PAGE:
The Basic idea
Yes, the concept you're looping around is "how many possible passwords exist under these rules?", which is formally called the "Password Space".
The formula to figure out how big the password space is for a given set of rules is quite simple:
(num_allowed_symbols) ^ (password_length)
16 character password consisting only of lower case English letters: there are 26 lowers, so:
26 ^ 16 = 4.4x10^22 possible passwords
8 character password consisting of English letters of both cases, numeric digits, and special characters: depends on how many special characters you allow, but lets say
26 lowers + 26 uppers + 10 digits + 16 specials = 78 characters, so
78 ^ 8 = 1.4x10^15 possible passwords
Unicode: let's say there's around 100,000 valid unicode characters. Then you only need a 5 or 3 character password (respectively) to match the password spaces of
lowers, uppers, digits, specials.
but before we get too excited over these numbers ...
Where it gets real
The number of possible passwords above is only really useful as a measure of security if every possible password is equally likely to be chosen. In my experience this is not true since
graycat123 is a far more common password than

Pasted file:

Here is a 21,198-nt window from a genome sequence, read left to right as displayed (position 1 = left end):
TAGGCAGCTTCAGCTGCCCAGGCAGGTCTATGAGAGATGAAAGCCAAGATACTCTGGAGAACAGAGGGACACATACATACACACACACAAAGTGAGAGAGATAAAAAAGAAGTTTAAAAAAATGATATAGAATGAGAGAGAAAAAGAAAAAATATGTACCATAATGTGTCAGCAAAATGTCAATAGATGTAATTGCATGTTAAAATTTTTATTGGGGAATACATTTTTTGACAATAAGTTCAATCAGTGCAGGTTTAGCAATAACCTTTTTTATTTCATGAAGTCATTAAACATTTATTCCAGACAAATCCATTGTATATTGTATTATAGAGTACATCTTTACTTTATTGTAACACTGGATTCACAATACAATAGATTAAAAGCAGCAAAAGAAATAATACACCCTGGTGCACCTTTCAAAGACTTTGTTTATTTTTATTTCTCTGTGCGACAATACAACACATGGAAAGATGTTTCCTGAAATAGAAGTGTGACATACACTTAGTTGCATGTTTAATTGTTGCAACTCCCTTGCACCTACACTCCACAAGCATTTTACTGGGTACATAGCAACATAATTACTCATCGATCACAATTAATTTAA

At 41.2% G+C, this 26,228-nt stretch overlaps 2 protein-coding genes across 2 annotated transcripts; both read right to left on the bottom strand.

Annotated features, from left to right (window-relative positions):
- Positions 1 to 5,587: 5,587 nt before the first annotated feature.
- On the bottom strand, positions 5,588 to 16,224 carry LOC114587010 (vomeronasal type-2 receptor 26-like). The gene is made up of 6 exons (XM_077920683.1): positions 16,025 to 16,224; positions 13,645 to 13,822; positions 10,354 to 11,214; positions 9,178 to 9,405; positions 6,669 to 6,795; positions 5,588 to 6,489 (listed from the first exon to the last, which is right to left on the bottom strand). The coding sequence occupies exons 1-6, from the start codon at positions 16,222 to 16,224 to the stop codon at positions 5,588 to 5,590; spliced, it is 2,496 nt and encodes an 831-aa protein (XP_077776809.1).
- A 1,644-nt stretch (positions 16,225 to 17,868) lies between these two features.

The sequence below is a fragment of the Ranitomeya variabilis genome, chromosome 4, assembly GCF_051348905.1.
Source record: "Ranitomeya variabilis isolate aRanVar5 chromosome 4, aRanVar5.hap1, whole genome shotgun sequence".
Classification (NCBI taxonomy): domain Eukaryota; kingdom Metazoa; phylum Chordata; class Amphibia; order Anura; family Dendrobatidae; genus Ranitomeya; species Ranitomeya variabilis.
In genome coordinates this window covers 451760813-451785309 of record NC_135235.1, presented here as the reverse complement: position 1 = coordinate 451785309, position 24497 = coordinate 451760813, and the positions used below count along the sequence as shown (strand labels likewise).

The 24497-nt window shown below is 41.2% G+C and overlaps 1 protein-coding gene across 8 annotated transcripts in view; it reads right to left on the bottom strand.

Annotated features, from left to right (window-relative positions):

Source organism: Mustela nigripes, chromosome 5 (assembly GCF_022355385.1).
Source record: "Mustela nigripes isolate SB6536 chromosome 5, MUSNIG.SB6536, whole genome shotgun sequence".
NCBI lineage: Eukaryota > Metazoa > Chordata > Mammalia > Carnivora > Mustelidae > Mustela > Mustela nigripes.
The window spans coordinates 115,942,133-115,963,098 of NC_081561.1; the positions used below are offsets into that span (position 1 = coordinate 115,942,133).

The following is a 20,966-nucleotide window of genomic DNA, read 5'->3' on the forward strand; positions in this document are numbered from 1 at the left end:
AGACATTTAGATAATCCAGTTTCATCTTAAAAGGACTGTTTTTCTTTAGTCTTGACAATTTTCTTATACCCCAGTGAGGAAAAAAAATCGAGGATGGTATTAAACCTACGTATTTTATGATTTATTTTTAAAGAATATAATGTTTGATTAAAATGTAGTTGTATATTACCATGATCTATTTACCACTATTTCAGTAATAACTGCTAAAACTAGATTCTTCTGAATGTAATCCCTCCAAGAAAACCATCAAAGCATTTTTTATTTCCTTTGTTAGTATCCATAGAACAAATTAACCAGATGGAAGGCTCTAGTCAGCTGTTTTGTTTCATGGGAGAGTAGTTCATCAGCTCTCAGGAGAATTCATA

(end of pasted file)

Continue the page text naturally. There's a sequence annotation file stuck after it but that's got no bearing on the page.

ǨΞᾃЯ ҉ℒⵞ௵ޘ↡╤ if using the whole unicode space, but don't ask me how to type that on an Android keyboard!)
This very quickly gets into psychology and user-habits and we often see stats like this:
SplashData estimates almost 10% of people have used at least one of the 25 worst passwords on this year’s list, and nearly 3% of people have used the worst password, 123456.
That's why you see more and more websites giving "password strength meters" next to the Change Password box -- these are checking your password against common lists, looking for dictionary words, looking for keyboard patterns, etc. These meters are a far better measure of password strength than just the length because, well, people are bad at choosing passwords.
Far better to use a password manager and let a machine choose your password so that
h&9R#d3*ng is just as likely as
graycat123. If you want passwords that you can remember, then a good option is to come up with passwords using the diceware trick.